The code (16MB) can be found in the download section of
    The BoB forum on the same site is the main hangout for the community. Also, you might want to look here:

    Another open source flightsim is flightgear, see www.flightgear.org . But that does not need porting, that already runs under Linux ;-).

  • No, ***Nobody uses linux for anything but servers, so give it up***
  • * BEGIN RANT *

    We all lament the lack of creativity in games these days. First off, it isn't true. There's TONS of creativity in games these days, more so than at any time after the early-1980s. Where is all this creativity going? Sports Games, Party Games, and new Immersion Arcade Games. The more "nerdy" games have completely stagnated while Dance Dance Revolution and Tony Hawk are changing everything.

    The problem is, of course the nerds. Nerds, for all their wonderful taste in pop-culture weirdness, aren't really willing to try new things. We say that the RTS genre has completely stagnated, but every time a new RTS game is released, message boards fill with "bla bla bla, Starcraft was so much better. They messed this part up, they should have made it more like Starcraft." The best example I can think of is Neverwinter Nights. Now overall, professional reviewers love this game. It's the first game to ever take the D&D ruleset in (almost) all of its complexity, and actually make it easy to play in realtime. The DM system is amazing. The single player ain't half-bad either. Gamers, however, were apparently expecting a cross between Diablo 2 and Baldur's Gate. And because it was actually innovative, and wasn't a cross between Diablo 2 and Baldur's Gate, they threw a fit.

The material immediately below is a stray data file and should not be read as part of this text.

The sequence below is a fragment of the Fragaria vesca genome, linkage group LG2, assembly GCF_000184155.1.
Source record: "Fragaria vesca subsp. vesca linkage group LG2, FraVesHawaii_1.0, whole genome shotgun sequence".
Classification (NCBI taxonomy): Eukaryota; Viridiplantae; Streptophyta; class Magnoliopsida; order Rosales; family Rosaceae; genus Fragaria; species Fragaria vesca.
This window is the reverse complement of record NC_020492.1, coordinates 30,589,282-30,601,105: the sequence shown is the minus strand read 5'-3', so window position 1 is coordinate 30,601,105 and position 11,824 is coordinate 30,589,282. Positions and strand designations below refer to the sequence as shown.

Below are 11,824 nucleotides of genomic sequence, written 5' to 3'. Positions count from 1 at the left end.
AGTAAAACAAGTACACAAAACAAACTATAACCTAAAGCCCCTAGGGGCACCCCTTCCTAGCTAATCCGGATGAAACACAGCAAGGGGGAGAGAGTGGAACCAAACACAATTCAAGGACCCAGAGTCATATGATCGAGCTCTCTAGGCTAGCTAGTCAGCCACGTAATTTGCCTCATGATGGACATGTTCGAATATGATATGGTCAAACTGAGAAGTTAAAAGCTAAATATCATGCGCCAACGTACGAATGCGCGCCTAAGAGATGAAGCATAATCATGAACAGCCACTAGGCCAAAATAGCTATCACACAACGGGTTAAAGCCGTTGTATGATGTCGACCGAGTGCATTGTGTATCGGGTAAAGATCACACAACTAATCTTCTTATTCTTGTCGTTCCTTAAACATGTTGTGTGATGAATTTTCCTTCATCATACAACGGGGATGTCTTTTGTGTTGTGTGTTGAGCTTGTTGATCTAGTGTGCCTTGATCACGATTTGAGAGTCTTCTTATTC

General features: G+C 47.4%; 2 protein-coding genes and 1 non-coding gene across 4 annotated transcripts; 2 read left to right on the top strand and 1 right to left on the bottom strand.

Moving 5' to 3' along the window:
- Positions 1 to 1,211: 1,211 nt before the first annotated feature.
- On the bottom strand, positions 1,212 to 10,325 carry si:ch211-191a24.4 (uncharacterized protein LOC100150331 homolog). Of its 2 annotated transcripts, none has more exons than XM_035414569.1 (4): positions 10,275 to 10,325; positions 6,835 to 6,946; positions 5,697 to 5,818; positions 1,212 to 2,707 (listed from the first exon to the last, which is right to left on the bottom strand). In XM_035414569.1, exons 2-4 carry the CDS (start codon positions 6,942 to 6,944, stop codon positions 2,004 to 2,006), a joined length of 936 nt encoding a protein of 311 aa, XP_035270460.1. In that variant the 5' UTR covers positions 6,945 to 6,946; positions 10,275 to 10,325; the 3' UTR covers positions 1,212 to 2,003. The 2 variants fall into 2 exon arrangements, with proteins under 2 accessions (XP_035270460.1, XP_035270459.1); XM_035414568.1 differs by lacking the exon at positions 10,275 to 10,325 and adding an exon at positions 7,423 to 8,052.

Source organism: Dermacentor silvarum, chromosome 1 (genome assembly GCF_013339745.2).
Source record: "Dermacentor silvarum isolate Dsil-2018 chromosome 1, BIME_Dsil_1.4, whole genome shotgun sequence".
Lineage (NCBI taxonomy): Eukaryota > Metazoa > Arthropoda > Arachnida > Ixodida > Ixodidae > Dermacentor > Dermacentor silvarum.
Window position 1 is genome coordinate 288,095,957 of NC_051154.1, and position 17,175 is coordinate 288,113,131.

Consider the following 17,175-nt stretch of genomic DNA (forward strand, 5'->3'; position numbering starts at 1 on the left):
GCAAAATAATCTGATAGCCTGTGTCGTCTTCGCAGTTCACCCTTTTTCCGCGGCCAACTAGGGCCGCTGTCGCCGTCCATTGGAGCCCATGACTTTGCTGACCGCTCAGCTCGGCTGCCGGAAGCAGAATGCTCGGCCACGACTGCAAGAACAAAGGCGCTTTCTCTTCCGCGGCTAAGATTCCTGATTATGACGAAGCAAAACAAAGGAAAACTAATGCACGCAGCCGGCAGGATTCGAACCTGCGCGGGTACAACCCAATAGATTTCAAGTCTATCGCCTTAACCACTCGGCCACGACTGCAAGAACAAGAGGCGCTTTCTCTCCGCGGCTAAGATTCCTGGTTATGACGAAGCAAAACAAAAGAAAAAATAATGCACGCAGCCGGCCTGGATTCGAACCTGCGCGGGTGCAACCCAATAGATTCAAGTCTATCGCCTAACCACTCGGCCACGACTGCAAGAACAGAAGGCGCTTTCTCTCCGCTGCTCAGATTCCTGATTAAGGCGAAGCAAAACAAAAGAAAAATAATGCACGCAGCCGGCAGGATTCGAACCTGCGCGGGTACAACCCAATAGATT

It's like scifi on TV and in Movies, If it's not exactly like Star Trek or the X Files, we won't watch it. The Matrix sequels are doomed from the start. They'll be blasted by critics everywhere if they're too much like the first movie, but if they aren't basically the same as the first movie, geeks will go up in arms.

    Obsessive fans are really the worst thing that can happen to a creative medium. They pretty much single-handedly destroyed comic books as a popular medium. In 1972 Comic books were basically like the early X-Files episodes, some continuity, but more or less completely encapsulated adventures. In 2002 if a kid could even find a comic book, they would have no idea what the hell is going on, since we want to be Japan and have 3000 page running stories. The 3000 page running story is great for the fat bearded guy that works in a comic book store, and is so rude and elitist that nobody but comic book obsessives can even shop there, but it means that comics are getting almost no new fans.

    * END RANT *
  • Worship (Score:1, Offtopic)

    by Rupert ( 28001 )
    Contains the code:

    #define MAX_CHRISTS 5

    Kind of sets an upper limit on second comings.
  • by kisrael ( 134664 )
    NONE of these seems to work on XP, even with Win95 mode, and doing all the stuff to download the sprites...any advice?

UFOs are for real: the Air Force doesn't exist.